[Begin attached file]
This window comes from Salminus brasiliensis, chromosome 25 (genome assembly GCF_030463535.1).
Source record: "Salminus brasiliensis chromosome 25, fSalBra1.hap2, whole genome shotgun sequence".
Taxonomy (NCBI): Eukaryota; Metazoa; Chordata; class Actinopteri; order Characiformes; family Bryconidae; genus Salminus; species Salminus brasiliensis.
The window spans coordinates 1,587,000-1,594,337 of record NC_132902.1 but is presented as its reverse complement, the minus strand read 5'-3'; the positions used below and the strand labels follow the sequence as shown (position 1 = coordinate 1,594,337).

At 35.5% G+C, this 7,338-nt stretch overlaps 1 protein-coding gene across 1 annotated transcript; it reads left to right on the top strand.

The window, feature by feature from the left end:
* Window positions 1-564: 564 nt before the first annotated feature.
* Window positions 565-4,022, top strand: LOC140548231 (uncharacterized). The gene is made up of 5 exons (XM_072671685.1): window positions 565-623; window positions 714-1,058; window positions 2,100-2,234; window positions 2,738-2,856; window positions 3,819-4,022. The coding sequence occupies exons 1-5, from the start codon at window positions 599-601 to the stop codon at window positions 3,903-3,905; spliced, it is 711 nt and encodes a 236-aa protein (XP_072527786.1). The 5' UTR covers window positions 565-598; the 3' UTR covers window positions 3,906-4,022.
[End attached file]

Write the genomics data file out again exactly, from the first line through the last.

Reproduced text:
This window comes from Salminus brasiliensis, chromosome 25 (genome assembly GCF_030463535.1).
Source record: "Salminus brasiliensis chromosome 25, fSalBra1.hap2, whole genome shotgun sequence".
Taxonomy (NCBI): Eukaryota; Metazoa; Chordata; class Actinopteri; order Characiformes; family Bryconidae; genus Salminus; species Salminus brasiliensis.
The window spans coordinates 1,587,000-1,594,337 of record NC_132902.1 but is presented as its reverse complement, the minus strand read 5'-3'; the positions used below and the strand labels follow the sequence as shown (position 1 = coordinate 1,594,337).

At 35.5% G+C, this 7,338-nt stretch overlaps 1 protein-coding gene across 1 annotated transcript; it reads left to right on the top strand.

The window, feature by feature from the left end:
* Window positions 1-564: 564 nt before the first annotated feature.
* Window positions 565-4,022, top strand: LOC140548231 (uncharacterized). The gene is made up of 5 exons (XM_072671685.1): window positions 565-623; window positions 714-1,058; window positions 2,100-2,234; window positions 2,738-2,856; window positions 3,819-4,022. The coding sequence occupies exons 1-5, from the start codon at window positions 599-601 to the stop codon at window positions 3,903-3,905; spliced, it is 711 nt and encodes a 236-aa protein (XP_072527786.1). The 5' UTR covers window positions 565-598; the 3' UTR covers window positions 3,906-4,022.